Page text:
Review: Pokémon Black and White

I remember the day Chris Pereira brought the copy of Nintendo Power to the playground. He showed me an enthusiastic preview for a cute role-playing game about collecting monsters and pitting them against each other. It was for the Game Boy, and it was called Pokémon.

Neither of us even knew what a Pokémon was, but Chris skillfully sold me on the game before dropping the hammer that to catch ’em all, you had to play both games: He wanted to ensure that his investment wasn’t going to be a waste. But a year later, when everybody on the playground was swapping Pokémon at recess, or playing Pokémon cards, I’d be thoroughly done with the series. I thought I’d grown up.

To be frank, I didn’t think Pokémon Black and White was aimed at me—but, I realized, it is aimed at people exactly like me. These days Nintendo is in the nostalgia business.

Pokémon has made concessions to fresh ideas. There are 150 new Pokémon, new types of battles, better animations, and a whole new setting. But you are still just walking around, attacking and catching other Pokémon. (But really, is that so bad? Have we forgotten how Pokémon turned the random battle, the most annoying component of role-playing games, into a source of potential joy at discovering a new Pokémon? And why tempt fate by altering the genius of that moment when you capture a Pokémon? Almost every other animation can be skipped during a battle, except for that moment that comes after throwing a Pokéball and watching, tensely, thinking, Have I weakened the Pokémon enough to capture it? as the ball rocks back and forth once … twice … three times. It’s a bit of suspense that never gets old. Neither does the joy that comes when the final lock clamps down.)

As a card-carrying member of the games-are-art brigade, who’s willing to verbally box anybody who dismisses games as playthings, I have a tinge of shame at playing something that’s meant to comfort instead of confront.

The game’s most radical innovation is the C-Gear, which turns the bottom screen of the DS into an online portal. It’s a crucial change—the ability to trade with other players via wireless or infrared—though simply an extension of the core idea of trading monsters and battling with others, which was at best an ordeal with 1998’s technology. Occasionally, on my commute to work, the game will tell me that somebody nearby is playing. With a few presses of a button, I can find out where in the game world the other player is. If they are ahead of me, I wonder what it’s like there: what Pokémon they’ve encountered, what wonders they’ve seen, what hard won battles it took to get there. If they’re behind me, I experience nostalgia: Oh, I remember that gym. Good luck!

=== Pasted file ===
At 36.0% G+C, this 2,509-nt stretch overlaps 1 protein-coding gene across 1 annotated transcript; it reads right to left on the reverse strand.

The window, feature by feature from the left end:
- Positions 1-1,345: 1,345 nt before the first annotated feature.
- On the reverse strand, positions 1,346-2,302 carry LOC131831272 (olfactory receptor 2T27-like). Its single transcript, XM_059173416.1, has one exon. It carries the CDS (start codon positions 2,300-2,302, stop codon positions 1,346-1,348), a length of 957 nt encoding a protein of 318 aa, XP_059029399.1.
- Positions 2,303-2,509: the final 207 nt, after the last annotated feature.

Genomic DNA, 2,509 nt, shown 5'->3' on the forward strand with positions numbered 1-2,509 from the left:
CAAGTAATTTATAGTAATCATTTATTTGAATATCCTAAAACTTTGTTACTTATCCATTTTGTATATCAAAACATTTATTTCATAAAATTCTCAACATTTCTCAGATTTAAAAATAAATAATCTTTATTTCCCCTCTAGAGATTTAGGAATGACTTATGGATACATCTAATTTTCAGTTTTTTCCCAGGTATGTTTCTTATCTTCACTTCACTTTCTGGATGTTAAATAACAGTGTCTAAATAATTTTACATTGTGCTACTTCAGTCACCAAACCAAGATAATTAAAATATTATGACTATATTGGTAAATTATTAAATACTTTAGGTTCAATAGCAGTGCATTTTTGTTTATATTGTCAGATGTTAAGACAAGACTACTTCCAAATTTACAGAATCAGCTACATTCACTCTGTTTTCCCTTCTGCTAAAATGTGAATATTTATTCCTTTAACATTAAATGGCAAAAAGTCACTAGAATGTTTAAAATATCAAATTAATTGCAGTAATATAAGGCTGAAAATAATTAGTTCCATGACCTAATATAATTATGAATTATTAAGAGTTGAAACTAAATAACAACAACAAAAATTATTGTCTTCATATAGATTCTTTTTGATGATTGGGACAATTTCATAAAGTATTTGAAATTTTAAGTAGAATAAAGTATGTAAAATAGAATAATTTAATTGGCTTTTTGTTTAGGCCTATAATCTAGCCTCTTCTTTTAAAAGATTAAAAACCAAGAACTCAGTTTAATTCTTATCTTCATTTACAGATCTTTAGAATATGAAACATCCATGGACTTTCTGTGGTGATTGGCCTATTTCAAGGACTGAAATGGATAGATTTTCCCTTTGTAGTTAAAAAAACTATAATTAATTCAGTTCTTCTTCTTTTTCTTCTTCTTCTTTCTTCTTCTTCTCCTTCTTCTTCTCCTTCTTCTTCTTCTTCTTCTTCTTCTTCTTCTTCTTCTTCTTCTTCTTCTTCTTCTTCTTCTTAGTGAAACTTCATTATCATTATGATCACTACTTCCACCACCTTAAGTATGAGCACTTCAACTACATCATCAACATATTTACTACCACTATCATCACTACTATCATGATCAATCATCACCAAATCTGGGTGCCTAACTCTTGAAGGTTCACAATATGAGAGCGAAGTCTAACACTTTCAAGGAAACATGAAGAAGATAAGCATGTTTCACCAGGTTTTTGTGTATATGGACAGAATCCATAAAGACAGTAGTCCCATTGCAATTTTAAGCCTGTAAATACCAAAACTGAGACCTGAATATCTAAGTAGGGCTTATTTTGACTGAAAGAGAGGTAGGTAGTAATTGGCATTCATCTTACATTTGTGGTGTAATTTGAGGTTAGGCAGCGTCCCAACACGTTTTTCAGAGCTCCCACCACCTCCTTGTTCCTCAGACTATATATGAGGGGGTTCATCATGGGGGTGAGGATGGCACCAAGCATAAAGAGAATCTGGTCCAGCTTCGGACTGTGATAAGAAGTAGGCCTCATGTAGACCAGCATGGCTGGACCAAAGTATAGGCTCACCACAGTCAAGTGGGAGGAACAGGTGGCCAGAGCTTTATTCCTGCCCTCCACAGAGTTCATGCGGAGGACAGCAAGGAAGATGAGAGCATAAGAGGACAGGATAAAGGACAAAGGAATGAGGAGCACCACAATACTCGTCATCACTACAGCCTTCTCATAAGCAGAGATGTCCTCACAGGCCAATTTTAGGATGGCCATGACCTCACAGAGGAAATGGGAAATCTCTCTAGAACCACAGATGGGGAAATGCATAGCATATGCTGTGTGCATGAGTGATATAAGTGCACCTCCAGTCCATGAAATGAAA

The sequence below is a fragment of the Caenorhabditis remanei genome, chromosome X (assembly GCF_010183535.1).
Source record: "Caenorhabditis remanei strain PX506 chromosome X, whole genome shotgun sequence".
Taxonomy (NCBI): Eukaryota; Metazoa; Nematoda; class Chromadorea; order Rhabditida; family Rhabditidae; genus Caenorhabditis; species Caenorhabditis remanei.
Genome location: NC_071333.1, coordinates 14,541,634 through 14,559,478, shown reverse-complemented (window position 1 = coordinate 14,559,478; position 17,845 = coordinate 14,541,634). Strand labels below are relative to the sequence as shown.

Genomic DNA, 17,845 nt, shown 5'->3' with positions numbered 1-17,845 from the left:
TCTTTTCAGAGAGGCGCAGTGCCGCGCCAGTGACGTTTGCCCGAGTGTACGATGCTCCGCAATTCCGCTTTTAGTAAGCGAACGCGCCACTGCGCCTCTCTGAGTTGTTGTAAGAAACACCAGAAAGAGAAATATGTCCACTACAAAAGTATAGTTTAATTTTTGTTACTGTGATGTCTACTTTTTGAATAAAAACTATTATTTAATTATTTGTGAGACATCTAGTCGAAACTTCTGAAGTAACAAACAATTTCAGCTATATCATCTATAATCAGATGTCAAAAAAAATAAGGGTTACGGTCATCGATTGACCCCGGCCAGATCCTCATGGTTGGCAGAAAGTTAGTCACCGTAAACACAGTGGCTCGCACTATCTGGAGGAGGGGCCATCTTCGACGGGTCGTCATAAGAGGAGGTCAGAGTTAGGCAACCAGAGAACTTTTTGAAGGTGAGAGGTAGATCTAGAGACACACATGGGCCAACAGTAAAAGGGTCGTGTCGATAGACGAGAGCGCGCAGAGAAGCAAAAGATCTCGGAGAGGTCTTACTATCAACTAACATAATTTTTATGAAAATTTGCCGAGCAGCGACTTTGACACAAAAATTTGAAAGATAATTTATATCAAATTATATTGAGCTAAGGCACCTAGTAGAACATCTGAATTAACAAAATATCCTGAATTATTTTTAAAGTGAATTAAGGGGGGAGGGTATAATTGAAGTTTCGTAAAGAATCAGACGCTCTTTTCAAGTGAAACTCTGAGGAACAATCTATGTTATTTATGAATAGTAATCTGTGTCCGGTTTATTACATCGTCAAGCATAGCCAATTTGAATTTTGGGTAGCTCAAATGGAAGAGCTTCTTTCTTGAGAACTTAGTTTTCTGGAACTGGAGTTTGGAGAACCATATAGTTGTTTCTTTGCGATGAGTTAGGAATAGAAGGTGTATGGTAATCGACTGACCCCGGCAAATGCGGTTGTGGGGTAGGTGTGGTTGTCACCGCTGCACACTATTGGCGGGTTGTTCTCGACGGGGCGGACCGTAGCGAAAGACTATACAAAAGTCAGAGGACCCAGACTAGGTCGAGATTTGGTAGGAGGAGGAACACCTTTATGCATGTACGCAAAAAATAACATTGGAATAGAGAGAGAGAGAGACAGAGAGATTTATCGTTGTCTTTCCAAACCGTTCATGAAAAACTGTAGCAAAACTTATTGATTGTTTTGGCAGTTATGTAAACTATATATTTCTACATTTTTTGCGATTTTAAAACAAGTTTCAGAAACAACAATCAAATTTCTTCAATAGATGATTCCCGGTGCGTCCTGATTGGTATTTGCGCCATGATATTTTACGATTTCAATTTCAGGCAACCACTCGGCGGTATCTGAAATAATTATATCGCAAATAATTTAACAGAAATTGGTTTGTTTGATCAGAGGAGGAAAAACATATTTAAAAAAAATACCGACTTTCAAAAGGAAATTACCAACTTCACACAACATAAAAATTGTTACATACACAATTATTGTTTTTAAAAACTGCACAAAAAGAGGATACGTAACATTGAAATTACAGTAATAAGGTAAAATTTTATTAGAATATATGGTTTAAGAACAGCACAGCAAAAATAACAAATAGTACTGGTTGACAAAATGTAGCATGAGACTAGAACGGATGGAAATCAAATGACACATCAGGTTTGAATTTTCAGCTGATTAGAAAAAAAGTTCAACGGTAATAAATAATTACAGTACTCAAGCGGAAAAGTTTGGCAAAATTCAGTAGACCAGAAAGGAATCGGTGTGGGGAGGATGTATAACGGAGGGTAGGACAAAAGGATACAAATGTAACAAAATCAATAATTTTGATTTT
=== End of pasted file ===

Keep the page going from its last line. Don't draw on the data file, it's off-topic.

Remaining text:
Why do I always feel guilty playing Pokémon? Why do I always dismiss it in conversation when, really, I enjoy it more than most games I’m playing? Is it because I feel ashamed of playing a game that is most like a fairy tale? Pokémon traffics in playfulness and naked anticipation. It may remind me of being a child, but it feels really close to feeling childish. As a card-carrying member of the games-are-art brigade, who’s willing to verbally box anybody who dismisses games as playthings, I have a tinge of shame at playing something that’s meant to comfort instead of confront.        

Pokémon Black and White‘s primary fault is that it does try to confront. Instead of the simplicity of the young child finding their way to happiness, there’s a story about Pokémon rights. At first, I was impressed, expecting a deconstruction of the relationship between the main character and his or her Pokémon. The game, however, quickly showed that it wasn’t interested in a fable on animal rights. The activists were quickly revealed as villains with straw-man arguments and sinister agendas instead of ideals. The game doesn’t really want to tackle these issues, despite bringing them up. It’s a small blemish—who’s playing Pokémon for the plot, anyway?—but it stains the whimsical nature of the game.

Role-playing games are about the illusion of power. The more battles fought, the stronger you get. Here, while your Pokémon grow and (sometimes physically) evolve, you never do. There’s a scene in this game where you enter the big city, so big that you get a bit lost. It is a far cry from the little hamlet you started in. The Pokémon games pay lip service to the idea that we travel into the world and grow up, but the world of Pokémon is static. It is meant to be more than a gateway to the past; it is meant to be timeless, and in that it succeeds wonderfully. As far as you go from your little town, you can always go back home; and no matter how much the new Pokémon changes, it still feels like going home.